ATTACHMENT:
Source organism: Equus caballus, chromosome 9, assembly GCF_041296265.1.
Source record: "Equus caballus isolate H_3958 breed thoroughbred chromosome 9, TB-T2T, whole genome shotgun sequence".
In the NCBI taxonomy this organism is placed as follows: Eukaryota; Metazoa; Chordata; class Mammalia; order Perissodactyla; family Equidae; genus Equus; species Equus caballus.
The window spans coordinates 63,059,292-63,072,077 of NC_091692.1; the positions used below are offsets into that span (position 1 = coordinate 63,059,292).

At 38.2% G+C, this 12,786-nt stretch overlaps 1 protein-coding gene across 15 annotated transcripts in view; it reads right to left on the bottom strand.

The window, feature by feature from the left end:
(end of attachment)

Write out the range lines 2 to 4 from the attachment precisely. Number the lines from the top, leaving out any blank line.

Source record: "Equus caballus isolate H_3958 breed thoroughbred chromosome 9, TB-T2T, whole genome shotgun sequence".
In the NCBI taxonomy this organism is placed as follows: Eukaryota; Metazoa; Chordata; class Mammalia; order Perissodactyla; family Equidae; genus Equus; species Equus caballus.
The window spans coordinates 63,059,292-63,072,077 of NC_091692.1; the positions used below are offsets into that span (position 1 = coordinate 63,059,292).